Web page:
Current Artists-In-Residence

Joan Brown

Clay

A ceramic artist who most recently lived in Philadelphia, Pennsylvania, Joan Brown frequently uses porcelain, a material that helps her represent purity, delicacy, and fragility. This clay body allows her to mimic soft and supple flesh by creating highly detailed manipulations of surface that force the material to become something it is not. By stretching the limits of porcelain’s physical properties, Joan’s work symbolizes many of the complexities of femininity, as defined by both herself and by society. At HCCC, she hopes to expand upon this body of work and continue to develop visual representations of the injustices women face in contemporary cultures. In addition to cultivating her own personal growth, she hopes to be a part of and assist in fostering a community-oriented studio environment that is positive and welcoming.

Joan received her BFA, concentrating in ceramics, from the University of the Arts in 2013 and her MFA, concentrating in ceramics, from Bowling Green University in 2018. In 2020, she completed a two-year residency at University of the Arts, during which time she expounded on her thesis exhibition, Seductive Constrictions. Joan has shown work in Japan, New Orleans, Washington, Ohio and Pennsylvania, including a solo show in 2019, in Philadelphia, Pennsylvania.

Learn more about Joan’s work at https://www.joanclarebrown.com/.

Photo courtesy of artist.

Priscilla Dobler Dzul

Mixed Media

Priscilla Dobler Dzul is an interdisciplinary storyteller, who creates multimedia installations in wood, textiles, ceramics, food, and paintings. Her work is focused on reframing the context of America’s prideful nationalism and colonization of indigenous cultures, while critiquing identity and examining the structures of power in the domestic realm. 

Dobler Dzul’s work has been exhibited domestically and internationally. Most recently, she has shown at Project for Empty Space, Newark, NJ; A.I.R Gallery, Brooklyn, NY; Consulate of Mexico, Seattle, WA; The Northwest African American Museum, Seattle, WA; NARS Foundation, Brooklyn, NY; 125 Maiden Lane, NYC, NY; Olympic Sculpture Park, Seattle, WA; King Street Station, Seattle, WA; The Orange County Center for Contemporary Art, Santa Ana, CA and Decentered Gallery, Puebla, Mexico. In addition, she was a 2014 recipient of Grants for Artist Projects from the Artist Trust, 2015 Bailey Award, 2016 Edwin T. Pratt Scholarship, 2017 & 2021 Tacoma Artist Initiative Program Grantee, and 2021 Puffin Foundation Awardee. Since 2016, she has completed seven successful artist residencies on full fellowships. She received her MFA in sculpture from the State University of New York at New Paltz in 2013.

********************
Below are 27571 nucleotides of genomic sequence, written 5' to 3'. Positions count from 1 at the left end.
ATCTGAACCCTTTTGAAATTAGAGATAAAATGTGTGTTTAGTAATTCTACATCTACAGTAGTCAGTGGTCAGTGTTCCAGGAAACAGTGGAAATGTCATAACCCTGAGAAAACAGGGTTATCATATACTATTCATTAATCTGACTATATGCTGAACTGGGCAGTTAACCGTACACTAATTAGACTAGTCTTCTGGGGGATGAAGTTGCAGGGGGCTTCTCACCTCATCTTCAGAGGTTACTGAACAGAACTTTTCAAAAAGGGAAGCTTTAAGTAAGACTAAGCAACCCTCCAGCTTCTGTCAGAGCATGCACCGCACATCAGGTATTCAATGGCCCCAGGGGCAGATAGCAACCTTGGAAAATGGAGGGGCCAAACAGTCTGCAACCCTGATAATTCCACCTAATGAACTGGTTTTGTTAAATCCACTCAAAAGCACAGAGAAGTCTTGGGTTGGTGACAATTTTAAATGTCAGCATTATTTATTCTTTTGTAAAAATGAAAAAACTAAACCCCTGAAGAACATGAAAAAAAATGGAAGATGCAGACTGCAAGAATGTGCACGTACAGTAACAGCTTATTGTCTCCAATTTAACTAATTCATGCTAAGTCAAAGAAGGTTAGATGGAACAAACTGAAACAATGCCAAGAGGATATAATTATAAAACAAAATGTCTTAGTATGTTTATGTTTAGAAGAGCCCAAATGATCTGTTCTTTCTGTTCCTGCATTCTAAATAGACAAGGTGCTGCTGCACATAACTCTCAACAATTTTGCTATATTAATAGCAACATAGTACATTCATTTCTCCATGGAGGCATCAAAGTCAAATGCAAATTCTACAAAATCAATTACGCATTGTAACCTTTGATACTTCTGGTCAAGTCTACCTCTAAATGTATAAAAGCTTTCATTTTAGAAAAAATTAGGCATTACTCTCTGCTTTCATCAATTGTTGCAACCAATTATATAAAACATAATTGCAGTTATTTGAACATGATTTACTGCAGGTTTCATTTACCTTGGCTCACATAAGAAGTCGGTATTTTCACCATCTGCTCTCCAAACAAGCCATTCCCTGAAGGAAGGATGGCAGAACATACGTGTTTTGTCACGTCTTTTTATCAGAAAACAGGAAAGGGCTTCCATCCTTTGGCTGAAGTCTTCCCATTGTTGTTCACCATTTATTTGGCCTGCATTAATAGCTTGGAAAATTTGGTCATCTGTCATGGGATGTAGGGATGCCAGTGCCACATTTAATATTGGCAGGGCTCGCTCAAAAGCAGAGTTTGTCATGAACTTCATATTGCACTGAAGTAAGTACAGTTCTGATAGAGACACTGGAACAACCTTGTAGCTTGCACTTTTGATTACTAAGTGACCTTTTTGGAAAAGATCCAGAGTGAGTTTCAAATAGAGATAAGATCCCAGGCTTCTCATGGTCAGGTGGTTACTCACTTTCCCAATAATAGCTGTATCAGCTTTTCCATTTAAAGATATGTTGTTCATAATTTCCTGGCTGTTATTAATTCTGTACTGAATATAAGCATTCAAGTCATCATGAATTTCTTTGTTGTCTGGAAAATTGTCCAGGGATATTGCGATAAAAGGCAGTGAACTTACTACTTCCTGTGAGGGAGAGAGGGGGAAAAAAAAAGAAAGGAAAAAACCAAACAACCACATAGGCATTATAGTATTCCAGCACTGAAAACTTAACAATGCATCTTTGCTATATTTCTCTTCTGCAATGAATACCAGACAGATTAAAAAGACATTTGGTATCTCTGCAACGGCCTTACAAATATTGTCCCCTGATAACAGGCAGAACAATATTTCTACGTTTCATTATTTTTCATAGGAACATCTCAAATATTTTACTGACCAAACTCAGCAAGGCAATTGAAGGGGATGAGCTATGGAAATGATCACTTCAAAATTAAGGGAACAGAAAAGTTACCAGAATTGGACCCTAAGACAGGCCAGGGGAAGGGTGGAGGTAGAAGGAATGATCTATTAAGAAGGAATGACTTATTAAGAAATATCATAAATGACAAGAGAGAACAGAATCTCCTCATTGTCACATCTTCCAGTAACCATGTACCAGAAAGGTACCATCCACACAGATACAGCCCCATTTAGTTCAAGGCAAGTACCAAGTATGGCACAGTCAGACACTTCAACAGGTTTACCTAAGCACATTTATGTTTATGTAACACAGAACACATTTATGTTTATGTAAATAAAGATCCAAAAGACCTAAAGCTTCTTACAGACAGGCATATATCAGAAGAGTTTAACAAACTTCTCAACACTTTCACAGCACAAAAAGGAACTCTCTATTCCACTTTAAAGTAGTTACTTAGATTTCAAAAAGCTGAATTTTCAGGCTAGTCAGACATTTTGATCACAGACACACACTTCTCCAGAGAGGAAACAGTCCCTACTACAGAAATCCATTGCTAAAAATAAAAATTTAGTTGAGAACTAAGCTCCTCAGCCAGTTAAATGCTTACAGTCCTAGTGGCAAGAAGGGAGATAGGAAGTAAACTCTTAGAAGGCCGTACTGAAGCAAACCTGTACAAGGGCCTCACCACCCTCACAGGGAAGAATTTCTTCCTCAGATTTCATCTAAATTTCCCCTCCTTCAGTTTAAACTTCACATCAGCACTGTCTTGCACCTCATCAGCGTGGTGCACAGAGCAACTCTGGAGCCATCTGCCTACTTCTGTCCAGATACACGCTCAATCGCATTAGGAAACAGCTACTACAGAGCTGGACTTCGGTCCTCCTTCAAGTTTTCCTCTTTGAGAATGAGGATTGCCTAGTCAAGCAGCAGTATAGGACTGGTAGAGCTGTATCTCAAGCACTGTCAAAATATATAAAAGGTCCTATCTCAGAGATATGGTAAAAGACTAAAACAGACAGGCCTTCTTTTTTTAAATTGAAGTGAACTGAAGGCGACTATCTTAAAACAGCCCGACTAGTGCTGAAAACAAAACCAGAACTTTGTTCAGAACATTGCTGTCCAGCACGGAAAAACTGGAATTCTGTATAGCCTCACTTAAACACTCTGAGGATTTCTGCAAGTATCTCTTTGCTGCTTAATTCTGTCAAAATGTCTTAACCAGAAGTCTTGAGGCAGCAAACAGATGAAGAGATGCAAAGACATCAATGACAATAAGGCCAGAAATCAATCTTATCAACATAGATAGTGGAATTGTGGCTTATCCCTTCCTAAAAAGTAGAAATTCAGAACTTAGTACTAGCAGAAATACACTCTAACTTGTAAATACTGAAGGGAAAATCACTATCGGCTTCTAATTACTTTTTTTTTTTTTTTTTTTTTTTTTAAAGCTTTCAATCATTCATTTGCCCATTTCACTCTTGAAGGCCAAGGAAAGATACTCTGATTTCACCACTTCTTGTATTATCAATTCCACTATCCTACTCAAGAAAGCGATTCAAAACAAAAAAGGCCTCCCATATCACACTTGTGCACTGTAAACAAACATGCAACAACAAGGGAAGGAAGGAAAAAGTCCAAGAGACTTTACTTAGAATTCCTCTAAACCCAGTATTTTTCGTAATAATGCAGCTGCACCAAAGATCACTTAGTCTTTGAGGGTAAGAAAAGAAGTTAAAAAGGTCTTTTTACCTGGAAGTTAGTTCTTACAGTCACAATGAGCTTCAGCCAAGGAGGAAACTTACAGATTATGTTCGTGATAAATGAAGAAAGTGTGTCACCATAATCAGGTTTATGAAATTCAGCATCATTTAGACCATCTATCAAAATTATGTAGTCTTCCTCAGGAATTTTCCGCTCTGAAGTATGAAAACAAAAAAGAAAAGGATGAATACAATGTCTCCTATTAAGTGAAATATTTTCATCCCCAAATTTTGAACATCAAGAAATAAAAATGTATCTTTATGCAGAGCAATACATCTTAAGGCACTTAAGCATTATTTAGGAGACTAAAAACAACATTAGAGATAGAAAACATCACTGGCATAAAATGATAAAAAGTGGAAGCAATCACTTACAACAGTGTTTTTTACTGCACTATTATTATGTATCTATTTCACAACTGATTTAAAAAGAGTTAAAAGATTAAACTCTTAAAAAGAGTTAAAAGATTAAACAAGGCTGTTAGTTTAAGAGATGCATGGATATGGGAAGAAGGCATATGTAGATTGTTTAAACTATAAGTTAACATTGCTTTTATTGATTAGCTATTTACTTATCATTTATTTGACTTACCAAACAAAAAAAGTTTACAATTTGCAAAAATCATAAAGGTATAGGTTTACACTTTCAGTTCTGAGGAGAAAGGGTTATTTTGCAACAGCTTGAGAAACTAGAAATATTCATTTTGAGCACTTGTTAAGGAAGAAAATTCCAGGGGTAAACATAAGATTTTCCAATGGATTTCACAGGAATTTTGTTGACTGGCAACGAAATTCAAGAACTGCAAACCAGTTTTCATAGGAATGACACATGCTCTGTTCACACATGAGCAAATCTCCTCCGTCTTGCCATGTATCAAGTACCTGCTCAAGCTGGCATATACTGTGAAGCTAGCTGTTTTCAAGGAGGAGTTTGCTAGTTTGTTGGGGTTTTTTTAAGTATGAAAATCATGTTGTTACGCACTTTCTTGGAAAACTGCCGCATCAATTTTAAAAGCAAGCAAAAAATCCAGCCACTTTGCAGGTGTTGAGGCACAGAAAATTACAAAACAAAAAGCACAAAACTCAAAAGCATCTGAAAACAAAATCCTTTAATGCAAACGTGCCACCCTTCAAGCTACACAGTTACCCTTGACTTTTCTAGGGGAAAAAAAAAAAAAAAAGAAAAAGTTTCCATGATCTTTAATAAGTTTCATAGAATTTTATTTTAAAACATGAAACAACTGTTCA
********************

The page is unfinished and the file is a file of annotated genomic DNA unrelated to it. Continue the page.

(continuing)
Learn more about her work at http://priscilladoblerart.com/.

Photo by: Rebecca Dobler-Chale.

Kerianne Quick

Metal

Kerianne Quick is a Californian craftsperson and associate professor of jewelry and metalwork at San Diego State University. Quick received her Bachelor of Arts in applied design from SDSU, and her Master of Fine Arts in metal from the University of Illinois Urbana-Champaign. She has received numerous grants, including a Kinley Fellowship and SDSU University Project Grants. Quick co-founded and edits the zine/journal CRAFT DESERT with professor Adam John Manley (SDSU), does curatorial projects under Secret Identity Projects with professor Jess Tolbert (UTEP), and is the co-author of the (Affective) Craft Manifesto. Highlights from her exhibition record include those at the Museum of Art and Design (NYC), Museo Franz Mayer (CDMX), the National Museum for Women in the Arts (D.C.), Salon del Mobile (Milan), and Design Week Amsterdam. Quick’s work is included in the collections of the Los Angeles County Museum of Art; Museum of Fine Arts, Houston; and the Netherlands Design Museum (Stedelijk). Her research is rooted in exploring craft as cultural phenomena, with an emphasis on jewelry and personal adornment. At HCCC, Quick will work on a new series exploring the intimate bonds of friendship and the impact of physical separation spurred by the pandemic.

Learn more about her work at https://kerianne-quick.com/

Photo by: Angie Ollman.

Nash Quinn

Metal

Nash Quinn is a metalsmith who specializes in pattern-formed enameled vessels and small-scale mechanisms. Originally from Wyoming, he received his BFA from the University of Wyoming and his MFA from Edinboro University of Pennsylvania. He works with a variety of traditional materials, including copper, enamel, and sterling silver, and his work is about joy–the simple joy he experiences in design, process, and craft. He hopes that the objects he makes can carry that joy, and transmit a bit of it to others. At HCCC, he plans to explore the boundaries of the pattern-formed-vessel format.

Quinn teaches, lectures, and exhibits his work at craft schools, jewelry academies, and universities nationwide. He was a professor of jewelry and metalsmithing at Rowan University and Munson Williams Proctor Arts Institute and has taught workshops at Peters Valley School of Craft, Creative Side Jewelry Academy, and Haystack Mountain School of Craft, among many others. His work has been featured in exhibitions, including 40 Under 40: The Next Generation, at the National Ornamental Metal Museum; Imagine Peace Now, created by Boris Bally; as well as Philadelphia: Then and Now 1950-2019 and RINGS!, both organized by Helen Drutt. Learn more about Quinn’s work at https://www.nashquinn.com/.

Photo courtesy of the artist.